Antioch church in Colwyn Bay is part of a Christian TEFL pilot project, in conjunction with Westhill Endowment Trust, to train and support Christian volunteers from 3 different church communities to teach English, then commence their own local English outreach programmes.
Here, Suzanne Coleman, who heads up the team of 5 volunteers at Antioch, speaks about their progress on the course so far and their plans for the future. She says:
Our church mission statement is:
Sharing the transforming love of Jesus with the community, Wales and the world.
Helping people to learn English who come into our community from other parts of the world is one of the ways we can help all internationals feel welcomed and become more a part of the community.
We are already hosting a Red Cross support group for some Syrian refugee families.
Because this group is under the Red Cross we are restricted as to what we can do with them. While they all attend a local college for ESOL lessons, all of them want more opportunities to practice English outside of the college so they have asked me if I can go along every week to help them with their English. So, myself and some of the other TESOL trainees go along to help from time to time.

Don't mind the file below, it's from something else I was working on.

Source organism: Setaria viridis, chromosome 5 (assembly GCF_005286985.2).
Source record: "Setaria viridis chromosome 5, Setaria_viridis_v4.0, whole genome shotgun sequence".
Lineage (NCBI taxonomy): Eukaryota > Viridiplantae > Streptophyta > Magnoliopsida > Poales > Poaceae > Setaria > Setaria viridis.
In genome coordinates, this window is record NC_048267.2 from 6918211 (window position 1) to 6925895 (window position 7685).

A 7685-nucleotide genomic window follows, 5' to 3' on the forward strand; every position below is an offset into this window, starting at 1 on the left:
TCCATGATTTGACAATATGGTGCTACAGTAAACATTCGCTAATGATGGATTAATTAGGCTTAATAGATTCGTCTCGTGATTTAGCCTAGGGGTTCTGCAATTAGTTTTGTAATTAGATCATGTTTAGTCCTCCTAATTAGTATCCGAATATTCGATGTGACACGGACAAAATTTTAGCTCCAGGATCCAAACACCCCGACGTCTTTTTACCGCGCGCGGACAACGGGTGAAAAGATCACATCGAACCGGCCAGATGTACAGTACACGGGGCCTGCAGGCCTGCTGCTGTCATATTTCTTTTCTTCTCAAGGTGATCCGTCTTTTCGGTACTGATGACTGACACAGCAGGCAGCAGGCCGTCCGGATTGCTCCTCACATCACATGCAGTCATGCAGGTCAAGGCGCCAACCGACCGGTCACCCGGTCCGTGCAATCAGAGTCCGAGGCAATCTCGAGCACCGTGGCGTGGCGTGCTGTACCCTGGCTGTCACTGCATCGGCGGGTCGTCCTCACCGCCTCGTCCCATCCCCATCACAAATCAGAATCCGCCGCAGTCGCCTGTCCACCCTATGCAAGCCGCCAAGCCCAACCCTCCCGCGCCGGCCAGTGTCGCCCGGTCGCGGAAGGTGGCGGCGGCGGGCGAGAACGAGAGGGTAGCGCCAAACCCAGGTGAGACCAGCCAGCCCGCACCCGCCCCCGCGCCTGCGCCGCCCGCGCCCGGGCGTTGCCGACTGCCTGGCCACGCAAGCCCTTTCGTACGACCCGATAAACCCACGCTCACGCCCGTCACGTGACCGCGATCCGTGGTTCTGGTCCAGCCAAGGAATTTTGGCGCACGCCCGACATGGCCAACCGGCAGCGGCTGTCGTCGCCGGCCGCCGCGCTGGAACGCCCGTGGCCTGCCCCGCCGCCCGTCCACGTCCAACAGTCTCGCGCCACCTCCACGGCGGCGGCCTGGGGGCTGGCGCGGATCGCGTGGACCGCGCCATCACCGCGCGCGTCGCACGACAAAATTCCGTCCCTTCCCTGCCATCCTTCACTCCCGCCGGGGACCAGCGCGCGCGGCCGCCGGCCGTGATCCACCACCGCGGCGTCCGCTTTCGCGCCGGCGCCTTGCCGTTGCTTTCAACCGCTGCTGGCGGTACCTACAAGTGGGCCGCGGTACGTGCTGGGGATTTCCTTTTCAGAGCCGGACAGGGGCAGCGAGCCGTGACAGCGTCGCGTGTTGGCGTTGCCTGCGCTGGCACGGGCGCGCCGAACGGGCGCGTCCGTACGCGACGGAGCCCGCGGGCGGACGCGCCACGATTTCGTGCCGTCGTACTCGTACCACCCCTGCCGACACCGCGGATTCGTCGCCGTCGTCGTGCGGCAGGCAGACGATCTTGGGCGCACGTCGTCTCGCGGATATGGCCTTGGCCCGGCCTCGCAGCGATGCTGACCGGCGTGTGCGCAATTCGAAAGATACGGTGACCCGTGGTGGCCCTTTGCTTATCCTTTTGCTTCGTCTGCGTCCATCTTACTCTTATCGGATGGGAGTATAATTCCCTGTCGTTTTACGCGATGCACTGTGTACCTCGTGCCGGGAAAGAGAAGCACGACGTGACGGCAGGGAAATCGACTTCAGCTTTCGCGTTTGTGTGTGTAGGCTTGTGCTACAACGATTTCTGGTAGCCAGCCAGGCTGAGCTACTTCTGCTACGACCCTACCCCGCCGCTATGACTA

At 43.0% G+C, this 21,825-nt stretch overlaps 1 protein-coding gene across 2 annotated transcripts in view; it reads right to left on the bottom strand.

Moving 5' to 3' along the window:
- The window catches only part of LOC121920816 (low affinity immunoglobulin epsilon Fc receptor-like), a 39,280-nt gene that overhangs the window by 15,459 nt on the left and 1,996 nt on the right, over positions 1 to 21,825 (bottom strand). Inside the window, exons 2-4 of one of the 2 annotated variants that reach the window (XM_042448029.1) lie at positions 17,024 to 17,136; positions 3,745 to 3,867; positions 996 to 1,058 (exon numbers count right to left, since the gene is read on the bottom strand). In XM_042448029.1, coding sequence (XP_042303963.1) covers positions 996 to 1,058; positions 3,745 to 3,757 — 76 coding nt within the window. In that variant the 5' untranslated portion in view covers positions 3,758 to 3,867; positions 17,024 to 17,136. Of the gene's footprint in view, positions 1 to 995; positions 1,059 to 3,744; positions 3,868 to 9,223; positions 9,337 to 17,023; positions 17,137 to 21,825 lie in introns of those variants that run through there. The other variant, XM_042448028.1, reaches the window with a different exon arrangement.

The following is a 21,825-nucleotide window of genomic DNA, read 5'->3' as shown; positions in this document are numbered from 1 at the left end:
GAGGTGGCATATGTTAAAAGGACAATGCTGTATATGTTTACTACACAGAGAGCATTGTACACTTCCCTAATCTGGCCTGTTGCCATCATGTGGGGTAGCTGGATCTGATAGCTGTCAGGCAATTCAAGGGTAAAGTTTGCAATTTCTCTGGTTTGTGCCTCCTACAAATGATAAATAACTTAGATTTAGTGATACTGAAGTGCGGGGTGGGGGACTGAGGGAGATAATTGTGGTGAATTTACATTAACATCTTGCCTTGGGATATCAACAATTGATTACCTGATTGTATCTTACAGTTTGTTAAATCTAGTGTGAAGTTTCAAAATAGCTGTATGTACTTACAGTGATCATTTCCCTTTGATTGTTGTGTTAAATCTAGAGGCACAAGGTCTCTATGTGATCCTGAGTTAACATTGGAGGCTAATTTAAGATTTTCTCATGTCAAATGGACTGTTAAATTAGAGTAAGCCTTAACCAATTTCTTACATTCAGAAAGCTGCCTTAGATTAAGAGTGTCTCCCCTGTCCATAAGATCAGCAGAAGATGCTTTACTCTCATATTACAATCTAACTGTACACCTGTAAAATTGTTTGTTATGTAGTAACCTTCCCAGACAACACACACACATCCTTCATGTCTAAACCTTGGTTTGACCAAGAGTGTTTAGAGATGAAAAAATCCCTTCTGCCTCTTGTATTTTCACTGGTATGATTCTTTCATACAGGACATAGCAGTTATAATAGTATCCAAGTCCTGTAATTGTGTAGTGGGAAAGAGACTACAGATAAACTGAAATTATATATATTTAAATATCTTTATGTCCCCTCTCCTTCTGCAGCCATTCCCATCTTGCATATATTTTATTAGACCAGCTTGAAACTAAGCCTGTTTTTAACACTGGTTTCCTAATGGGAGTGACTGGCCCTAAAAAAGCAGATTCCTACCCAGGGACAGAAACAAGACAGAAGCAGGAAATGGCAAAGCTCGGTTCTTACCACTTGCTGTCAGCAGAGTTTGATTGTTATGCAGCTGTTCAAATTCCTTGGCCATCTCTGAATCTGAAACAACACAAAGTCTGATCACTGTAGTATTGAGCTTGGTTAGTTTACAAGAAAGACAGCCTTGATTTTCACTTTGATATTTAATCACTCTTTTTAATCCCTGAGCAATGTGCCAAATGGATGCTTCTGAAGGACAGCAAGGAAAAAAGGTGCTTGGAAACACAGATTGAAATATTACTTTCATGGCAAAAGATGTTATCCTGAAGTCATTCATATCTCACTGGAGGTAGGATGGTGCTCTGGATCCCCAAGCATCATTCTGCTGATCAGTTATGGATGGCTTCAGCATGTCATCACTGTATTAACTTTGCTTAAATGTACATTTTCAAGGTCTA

I have found the ESOL course helpful in giving me a framework and the resources to help when teaching English. I have also put some of the things into practice when I prepare lessons for a group of international volunteers that I teach at a local Christian Endeavor Holiday Centre. I haven’t used the course with the Syrian refugees yet as they are already getting formal lessons at the college and at this stage they just want opportunities to practice what they have been learning at college.
We are already looking ahead. Our church has bought a property in the centre of Colwyn Bay in order to serve the community. The TEFL partnership, made possible by the grant (which we have received) will enable us to have a team of people who can offer to provide lessons for people in the community who want help to learn or improve their English.
Once the property which the church has bought has been renovated, the longer term plan is to offer free English lessons there to the Syrian refugees and anyone in the community for whom English is not their first language.
If anyone is interested in offering something similar, I’d give the following advice:
Look for the people of other ethnic origins in your community and find out what their needs are. Then see in what ways you can help to meet these needs.
Thank you, Suzanne. We wish you and your team well as you show the love of Jesus to those around you.